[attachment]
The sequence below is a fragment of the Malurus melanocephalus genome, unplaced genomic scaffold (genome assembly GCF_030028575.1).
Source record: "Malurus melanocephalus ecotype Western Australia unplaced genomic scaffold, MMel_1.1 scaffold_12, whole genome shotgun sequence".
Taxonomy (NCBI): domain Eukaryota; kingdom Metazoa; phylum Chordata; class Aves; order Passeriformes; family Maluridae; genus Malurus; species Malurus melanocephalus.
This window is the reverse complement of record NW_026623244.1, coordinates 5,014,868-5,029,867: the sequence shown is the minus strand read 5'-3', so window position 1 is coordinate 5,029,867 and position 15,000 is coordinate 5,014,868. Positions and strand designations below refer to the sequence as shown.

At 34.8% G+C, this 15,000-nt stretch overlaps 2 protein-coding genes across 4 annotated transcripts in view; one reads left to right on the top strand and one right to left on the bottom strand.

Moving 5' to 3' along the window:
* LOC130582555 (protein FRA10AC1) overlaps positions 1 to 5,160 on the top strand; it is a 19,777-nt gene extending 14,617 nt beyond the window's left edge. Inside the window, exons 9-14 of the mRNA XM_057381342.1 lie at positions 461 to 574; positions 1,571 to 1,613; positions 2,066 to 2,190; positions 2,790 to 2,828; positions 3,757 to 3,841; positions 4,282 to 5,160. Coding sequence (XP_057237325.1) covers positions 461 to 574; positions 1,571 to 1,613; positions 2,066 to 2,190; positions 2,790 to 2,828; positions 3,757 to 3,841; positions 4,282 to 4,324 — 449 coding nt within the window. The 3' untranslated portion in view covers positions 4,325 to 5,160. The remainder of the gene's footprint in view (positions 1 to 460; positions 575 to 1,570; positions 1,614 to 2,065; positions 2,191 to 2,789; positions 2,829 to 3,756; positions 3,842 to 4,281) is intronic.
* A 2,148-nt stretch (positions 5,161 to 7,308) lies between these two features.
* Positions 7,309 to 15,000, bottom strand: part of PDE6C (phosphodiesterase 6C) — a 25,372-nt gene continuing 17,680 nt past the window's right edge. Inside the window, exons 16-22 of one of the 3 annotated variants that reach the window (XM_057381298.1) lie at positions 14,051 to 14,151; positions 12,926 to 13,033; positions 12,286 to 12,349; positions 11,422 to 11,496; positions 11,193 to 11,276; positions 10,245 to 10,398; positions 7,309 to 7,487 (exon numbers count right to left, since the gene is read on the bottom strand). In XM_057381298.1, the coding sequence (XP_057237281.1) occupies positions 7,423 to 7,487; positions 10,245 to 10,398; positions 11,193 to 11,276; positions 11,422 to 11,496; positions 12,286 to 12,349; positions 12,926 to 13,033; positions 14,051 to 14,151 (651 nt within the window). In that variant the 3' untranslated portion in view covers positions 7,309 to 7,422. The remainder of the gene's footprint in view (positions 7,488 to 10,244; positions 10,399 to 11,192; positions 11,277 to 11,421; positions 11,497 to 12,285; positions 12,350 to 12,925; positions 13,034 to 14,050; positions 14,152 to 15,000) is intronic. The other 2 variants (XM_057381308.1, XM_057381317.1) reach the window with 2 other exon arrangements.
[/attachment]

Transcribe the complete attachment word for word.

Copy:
The sequence below is a fragment of the Malurus melanocephalus genome, unplaced genomic scaffold (genome assembly GCF_030028575.1).
Source record: "Malurus melanocephalus ecotype Western Australia unplaced genomic scaffold, MMel_1.1 scaffold_12, whole genome shotgun sequence".
Taxonomy (NCBI): domain Eukaryota; kingdom Metazoa; phylum Chordata; class Aves; order Passeriformes; family Maluridae; genus Malurus; species Malurus melanocephalus.
This window is the reverse complement of record NW_026623244.1, coordinates 5,014,868-5,029,867: the sequence shown is the minus strand read 5'-3', so window position 1 is coordinate 5,029,867 and position 15,000 is coordinate 5,014,868. Positions and strand designations below refer to the sequence as shown.

At 34.8% G+C, this 15,000-nt stretch overlaps 2 protein-coding genes across 4 annotated transcripts in view; one reads left to right on the top strand and one right to left on the bottom strand.

Moving 5' to 3' along the window:
* LOC130582555 (protein FRA10AC1) overlaps positions 1 to 5,160 on the top strand; it is a 19,777-nt gene extending 14,617 nt beyond the window's left edge. Inside the window, exons 9-14 of the mRNA XM_057381342.1 lie at positions 461 to 574; positions 1,571 to 1,613; positions 2,066 to 2,190; positions 2,790 to 2,828; positions 3,757 to 3,841; positions 4,282 to 5,160. Coding sequence (XP_057237325.1) covers positions 461 to 574; positions 1,571 to 1,613; positions 2,066 to 2,190; positions 2,790 to 2,828; positions 3,757 to 3,841; positions 4,282 to 4,324 — 449 coding nt within the window. The 3' untranslated portion in view covers positions 4,325 to 5,160. The remainder of the gene's footprint in view (positions 1 to 460; positions 575 to 1,570; positions 1,614 to 2,065; positions 2,191 to 2,789; positions 2,829 to 3,756; positions 3,842 to 4,281) is intronic.
* A 2,148-nt stretch (positions 5,161 to 7,308) lies between these two features.
* Positions 7,309 to 15,000, bottom strand: part of PDE6C (phosphodiesterase 6C) — a 25,372-nt gene continuing 17,680 nt past the window's right edge. Inside the window, exons 16-22 of one of the 3 annotated variants that reach the window (XM_057381298.1) lie at positions 14,051 to 14,151; positions 12,926 to 13,033; positions 12,286 to 12,349; positions 11,422 to 11,496; positions 11,193 to 11,276; positions 10,245 to 10,398; positions 7,309 to 7,487 (exon numbers count right to left, since the gene is read on the bottom strand). In XM_057381298.1, the coding sequence (XP_057237281.1) occupies positions 7,423 to 7,487; positions 10,245 to 10,398; positions 11,193 to 11,276; positions 11,422 to 11,496; positions 12,286 to 12,349; positions 12,926 to 13,033; positions 14,051 to 14,151 (651 nt within the window). In that variant the 3' untranslated portion in view covers positions 7,309 to 7,422. The remainder of the gene's footprint in view (positions 7,488 to 10,244; positions 10,399 to 11,192; positions 11,277 to 11,421; positions 11,497 to 12,285; positions 12,350 to 12,925; positions 13,034 to 14,050; positions 14,152 to 15,000) is intronic. The other 2 variants (XM_057381308.1, XM_057381317.1) reach the window with 2 other exon arrangements.